Synopses & Reviews
A staggering one in four women suffers some kind of gastrointestinal disorder. Some conditions, like irritable bowel syndrome, afflict more than twice as many women as men. Yet all too often, women suffer in silence—or fail to benefit when they receive the same treatment as men.
Now, in this accessible, comprehensive guide, one of the countrys leading
gastroenterologists, Dr. Cynthia Yoshida, provides the answers every woman needs, starting with a tour of the female GI system and the profound role sex hormones play. Brought to you by the American Gastroenterological Association, the book features the newest breakthrough medical treatments, plus advice on diet and gentle natural therapies that really work. No More Digestive Problems includes:
• Handling the effects of PMS, pregnancy, and menopause
• The surprising influence of weight on digestion—with vital information
on eating disorders
• Combating common ills from bloating, belching, and heartburn
to the runs and constipation
• Meeting the challenges of reflux (GERD), food intolerances, irritable bowel
syndrome (IBS), and inflammatory bowel disease (IBD)
• The crucial facts about women and colon cancer—and how to reduce your risk
Filled with revealing patient anecdotes, self-help tips, information on standard tests, and important questions you may want to ask your physician, here is an invaluable—and potentially lifesaving—resource for women of all ages.
"Yoshida, a gastroenterologist, points out that 'a decade ago women weren't included in clinical trials.' It was assumed that diseases in women were the same as in men and that their reactions to medications would be the same. Once in private practice, Yoshida recognized the fallacies of those assumptions and established a Women's GI Clinic. The first portion of this extensive book explains women's GI problems and the role of sex hormones in digestive health, discusses current medical remedies and offers a slew of treatments readers can implement for problems associated with PMS, pregnancy and menopause. Linking America's obesity epidemic to the GI tract, Yoshida lays out sensible diets that will improve digestion and assist in weight loss. The book's second part matter-of-factly presents strategies to combat the various ills that can afflict women daily, from heartburn and constipation to irritable bowel syndrome and gas. And all readers, regardless of gender, will learn something from the information provided in the book's third section, on dealing with doctors. Yoshida offers detailed planning suggestions so that readers may obtain maximum benefit from a doctor visit, including questions to ask and information to provide. A 'Know your belly pain' chart and diagram provides instructions on how to explain symptoms to health care providers. For Yoshida, 'celebrating yourself as a woman is a vital part of staying healthy,' and in this astonishingly comprehensive and well-written work, she offers many ways to do that. (Apr.) Forecast: Patients and doctors alike will be drawn to Yoshida's book. Given that one in four women suffers some kind of gastrointestinal disorder, its potential market is huge." Publishers Weekly (Copyright 2004 Reed Business Information, Inc.)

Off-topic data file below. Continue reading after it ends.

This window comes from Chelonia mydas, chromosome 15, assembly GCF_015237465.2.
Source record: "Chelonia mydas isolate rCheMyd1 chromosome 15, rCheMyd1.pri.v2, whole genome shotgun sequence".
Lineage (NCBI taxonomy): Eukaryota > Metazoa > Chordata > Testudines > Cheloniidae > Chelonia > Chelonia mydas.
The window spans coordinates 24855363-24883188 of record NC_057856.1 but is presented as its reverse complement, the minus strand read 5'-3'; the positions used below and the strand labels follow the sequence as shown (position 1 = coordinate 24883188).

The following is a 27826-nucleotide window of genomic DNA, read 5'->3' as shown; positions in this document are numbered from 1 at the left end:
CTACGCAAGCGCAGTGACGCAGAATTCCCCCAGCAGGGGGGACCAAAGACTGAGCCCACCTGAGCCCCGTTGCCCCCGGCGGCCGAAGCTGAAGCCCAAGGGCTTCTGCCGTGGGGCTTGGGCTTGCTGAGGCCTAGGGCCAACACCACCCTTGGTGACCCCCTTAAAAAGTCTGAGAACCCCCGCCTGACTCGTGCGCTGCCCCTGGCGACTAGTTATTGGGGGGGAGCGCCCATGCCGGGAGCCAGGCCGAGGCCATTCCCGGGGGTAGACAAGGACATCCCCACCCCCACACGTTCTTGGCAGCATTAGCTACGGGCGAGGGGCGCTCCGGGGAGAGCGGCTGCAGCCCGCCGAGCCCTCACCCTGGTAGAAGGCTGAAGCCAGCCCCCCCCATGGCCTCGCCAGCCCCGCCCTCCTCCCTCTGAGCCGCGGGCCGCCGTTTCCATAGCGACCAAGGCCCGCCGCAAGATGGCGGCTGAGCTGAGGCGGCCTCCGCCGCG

About the Author
Cynthia Yoshida, M.D., is associate professor at the University of Virginia Health System in Charlottesville and the director of the university's all-women's GI clinic. In addition to her numerous research publications, she is a frequent speaker at national and international medical conferences, and a recognized media spokesperson on women's digestive health.
Deborah Kotz is a health journalist who regularly works with bestselling authors as well as publishing articles in the Washington Post, Good Housekeeping, McCalls, Parents, and other magazines.?